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Time is not of the essence in setting fees

A woman was strolling along a street in Paris when she saw Picasso sketching at a sidewalk cafe. She asked Picasso if he might sketch her and charge accordingly. Picasso obliged.

In just minutes, there she was – an original Picasso. “What do I owe you?” she asked.

“Five thousand francs,” he answered.

“But it only took you three minutes,” she reminded him.

“No,” Picasso said,”it took me all my life.”

For me, this story underlines the failings of an hourly-rate approach to fees. Value emerges from the experience and talent someone brings to a situation, not the time it takes to do something.

Reward based on time risks inefficiency and abuse of timesheets. Reward based on the agreed value derived for the client, irrespective of time taken, achieves transparency and encourages efficiency, which are in the long-term interests of client and adviser.

When hourly rates are quoted, they end up becoming a topic being discussed in isolation. Objections are raised in the client’s mind which cloud the issue and move the focus from one of delivering value to justifying cost.

Hourly rates are also a difficult basis on which to make direct comparisons as they imply that all advisers take the same time to deliver their recommendations.

How many clients go for the cheapest when buying other goods and services? Being cheap suggests inferior quality or service, in many instances. So why would a client want to go to the cheapest financial planner?

The challenge facing advisers is to ensure they spend time working on things that clients recognise as being of value. Research demonstrates that clients value quality service that saves them time, impartial advice they can trust, good proactive relationships that give them peace of mind and technical skills that make them money. What they value least is time spent simply administering their affairs.

Herein lies the dilemma. Too often, admin absorbs a disproportionate amount of time, limiting the time available to deliver the value for which you can earn a profitable margin. This is where wrap platforms and an effective IT strategy are critical.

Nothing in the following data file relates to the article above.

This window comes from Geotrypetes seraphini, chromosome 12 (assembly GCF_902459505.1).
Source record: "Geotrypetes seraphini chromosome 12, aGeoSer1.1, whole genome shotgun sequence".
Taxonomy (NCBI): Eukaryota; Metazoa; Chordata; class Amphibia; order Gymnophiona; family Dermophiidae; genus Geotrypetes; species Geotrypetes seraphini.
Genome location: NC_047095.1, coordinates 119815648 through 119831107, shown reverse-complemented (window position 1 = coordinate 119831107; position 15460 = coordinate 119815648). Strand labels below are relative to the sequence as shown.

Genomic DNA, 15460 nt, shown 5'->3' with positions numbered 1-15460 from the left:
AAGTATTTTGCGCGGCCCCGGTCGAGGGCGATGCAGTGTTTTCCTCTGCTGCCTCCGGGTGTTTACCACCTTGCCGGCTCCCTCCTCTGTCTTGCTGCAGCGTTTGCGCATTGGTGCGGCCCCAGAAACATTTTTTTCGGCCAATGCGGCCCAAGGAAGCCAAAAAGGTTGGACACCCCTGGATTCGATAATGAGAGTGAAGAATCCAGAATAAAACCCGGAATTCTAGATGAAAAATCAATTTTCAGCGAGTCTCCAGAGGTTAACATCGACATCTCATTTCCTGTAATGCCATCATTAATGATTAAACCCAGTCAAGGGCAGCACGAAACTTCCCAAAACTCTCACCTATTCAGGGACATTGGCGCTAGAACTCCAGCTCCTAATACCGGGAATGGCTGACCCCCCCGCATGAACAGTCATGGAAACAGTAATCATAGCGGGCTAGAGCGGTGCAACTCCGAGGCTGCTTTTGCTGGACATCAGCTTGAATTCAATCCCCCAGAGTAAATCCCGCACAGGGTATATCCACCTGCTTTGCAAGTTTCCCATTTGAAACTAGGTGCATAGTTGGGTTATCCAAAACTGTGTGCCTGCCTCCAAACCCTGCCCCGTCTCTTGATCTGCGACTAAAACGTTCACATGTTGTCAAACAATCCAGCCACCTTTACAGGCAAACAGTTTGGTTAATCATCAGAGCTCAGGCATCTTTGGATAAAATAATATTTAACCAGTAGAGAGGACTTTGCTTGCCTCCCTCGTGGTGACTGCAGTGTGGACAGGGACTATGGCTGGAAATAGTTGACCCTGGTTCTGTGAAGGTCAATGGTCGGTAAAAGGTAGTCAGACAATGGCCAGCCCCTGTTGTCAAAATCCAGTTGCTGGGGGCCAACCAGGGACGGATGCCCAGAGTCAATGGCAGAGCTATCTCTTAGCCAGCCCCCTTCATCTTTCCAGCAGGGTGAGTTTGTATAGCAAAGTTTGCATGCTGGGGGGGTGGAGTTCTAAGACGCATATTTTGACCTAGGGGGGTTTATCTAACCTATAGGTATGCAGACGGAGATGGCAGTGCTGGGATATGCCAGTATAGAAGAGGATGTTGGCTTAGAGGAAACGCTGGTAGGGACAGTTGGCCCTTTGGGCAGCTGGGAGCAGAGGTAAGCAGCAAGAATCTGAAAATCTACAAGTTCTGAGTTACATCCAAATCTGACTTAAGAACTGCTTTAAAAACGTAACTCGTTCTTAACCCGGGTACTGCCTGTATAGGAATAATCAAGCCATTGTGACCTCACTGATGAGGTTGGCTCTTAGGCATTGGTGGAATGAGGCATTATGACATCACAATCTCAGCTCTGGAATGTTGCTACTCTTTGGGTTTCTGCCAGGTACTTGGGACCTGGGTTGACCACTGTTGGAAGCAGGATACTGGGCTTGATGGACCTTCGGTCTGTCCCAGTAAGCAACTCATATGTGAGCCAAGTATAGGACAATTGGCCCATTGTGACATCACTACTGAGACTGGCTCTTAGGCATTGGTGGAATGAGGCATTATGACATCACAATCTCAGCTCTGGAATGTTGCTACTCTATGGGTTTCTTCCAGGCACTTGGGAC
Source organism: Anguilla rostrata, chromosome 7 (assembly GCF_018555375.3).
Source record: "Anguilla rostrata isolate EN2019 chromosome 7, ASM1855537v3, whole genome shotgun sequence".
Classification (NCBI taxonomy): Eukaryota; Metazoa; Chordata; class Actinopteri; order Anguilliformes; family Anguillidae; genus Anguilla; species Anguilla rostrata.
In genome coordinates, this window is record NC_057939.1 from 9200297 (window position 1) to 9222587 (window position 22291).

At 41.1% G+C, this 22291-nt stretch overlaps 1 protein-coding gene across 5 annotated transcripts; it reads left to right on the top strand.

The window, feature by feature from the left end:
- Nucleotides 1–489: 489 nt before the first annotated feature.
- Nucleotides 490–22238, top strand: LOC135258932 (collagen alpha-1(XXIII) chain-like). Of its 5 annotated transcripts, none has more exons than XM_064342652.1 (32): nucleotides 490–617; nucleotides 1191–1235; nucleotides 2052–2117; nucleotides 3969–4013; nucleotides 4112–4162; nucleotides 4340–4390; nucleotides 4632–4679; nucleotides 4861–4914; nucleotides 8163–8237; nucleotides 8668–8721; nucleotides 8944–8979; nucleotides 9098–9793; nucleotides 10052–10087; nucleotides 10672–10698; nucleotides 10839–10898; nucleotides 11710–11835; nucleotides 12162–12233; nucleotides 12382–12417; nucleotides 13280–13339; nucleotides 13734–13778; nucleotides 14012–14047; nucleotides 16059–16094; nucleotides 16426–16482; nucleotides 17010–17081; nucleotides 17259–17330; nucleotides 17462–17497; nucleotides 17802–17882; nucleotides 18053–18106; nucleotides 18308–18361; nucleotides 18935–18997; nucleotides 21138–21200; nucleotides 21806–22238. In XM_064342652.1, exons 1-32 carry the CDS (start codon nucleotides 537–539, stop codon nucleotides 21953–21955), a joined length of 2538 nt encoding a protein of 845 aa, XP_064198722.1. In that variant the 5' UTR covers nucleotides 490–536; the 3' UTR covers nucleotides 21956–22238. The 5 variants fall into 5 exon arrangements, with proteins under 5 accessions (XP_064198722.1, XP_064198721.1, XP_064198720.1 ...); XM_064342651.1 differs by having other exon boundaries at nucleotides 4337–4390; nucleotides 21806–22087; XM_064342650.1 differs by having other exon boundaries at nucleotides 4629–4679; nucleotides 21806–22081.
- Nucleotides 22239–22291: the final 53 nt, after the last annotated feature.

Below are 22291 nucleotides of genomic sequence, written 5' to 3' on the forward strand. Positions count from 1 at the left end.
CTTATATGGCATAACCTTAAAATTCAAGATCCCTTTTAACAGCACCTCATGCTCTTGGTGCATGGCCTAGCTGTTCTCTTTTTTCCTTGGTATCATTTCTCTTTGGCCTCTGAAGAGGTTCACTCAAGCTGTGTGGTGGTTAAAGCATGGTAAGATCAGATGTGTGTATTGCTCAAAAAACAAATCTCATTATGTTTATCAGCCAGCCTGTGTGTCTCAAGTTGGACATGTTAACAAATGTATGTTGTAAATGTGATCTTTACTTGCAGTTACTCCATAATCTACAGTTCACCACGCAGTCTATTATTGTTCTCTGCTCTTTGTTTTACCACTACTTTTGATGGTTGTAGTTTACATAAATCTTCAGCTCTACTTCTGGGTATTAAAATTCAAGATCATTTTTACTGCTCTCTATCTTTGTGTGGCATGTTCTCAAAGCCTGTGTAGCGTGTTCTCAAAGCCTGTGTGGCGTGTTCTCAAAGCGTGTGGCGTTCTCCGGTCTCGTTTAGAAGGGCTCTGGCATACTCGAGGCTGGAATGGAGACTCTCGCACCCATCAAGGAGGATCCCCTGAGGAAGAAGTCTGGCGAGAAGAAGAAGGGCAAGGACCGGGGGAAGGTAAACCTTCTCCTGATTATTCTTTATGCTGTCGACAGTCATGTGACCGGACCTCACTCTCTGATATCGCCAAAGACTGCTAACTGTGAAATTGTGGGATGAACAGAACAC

The feeling that clients most commonly want to experience is having peace of mind. Guarantees around price, efficiency and quality provide peace of mind. The more guarantees one can build into a proposition, the greater comfort for a client. They will attach greater value to that proposition and, as a result, are likely to pay for it.

For example, I paid more for a fixed-rate mortgage than I could have paid for a discounted, variable deal. I was buying peace of mind.

As a member of the Sunday Times Wine Club, I know I pay extra for every bottle I drink but I have the peace of mind that they will refund me with- out question for any bottle I do not find satisfactory.

The certainty allied to fixed pricing serves to enhance a client’s peace of mind. This means charging according to value delivered, not hourly rates. However, fixed pricing is underpinned by the need to have a good grasp of how long a piece of work will take.

My experience in helping IFAs migrate towards a fee-based proposition has led me to develop a calculator. It helps businesses and sole traders establish the minimum charging levels they should consider to make a profit on work for clients and prospects. It also enables a business to look at the impact on profitability of structural changes to the business. This is available free, along with a comprehensive report on charging fees on a fixed and value pricing basis, at www.axa.co.uk/intermediaries/managementconsultancy.

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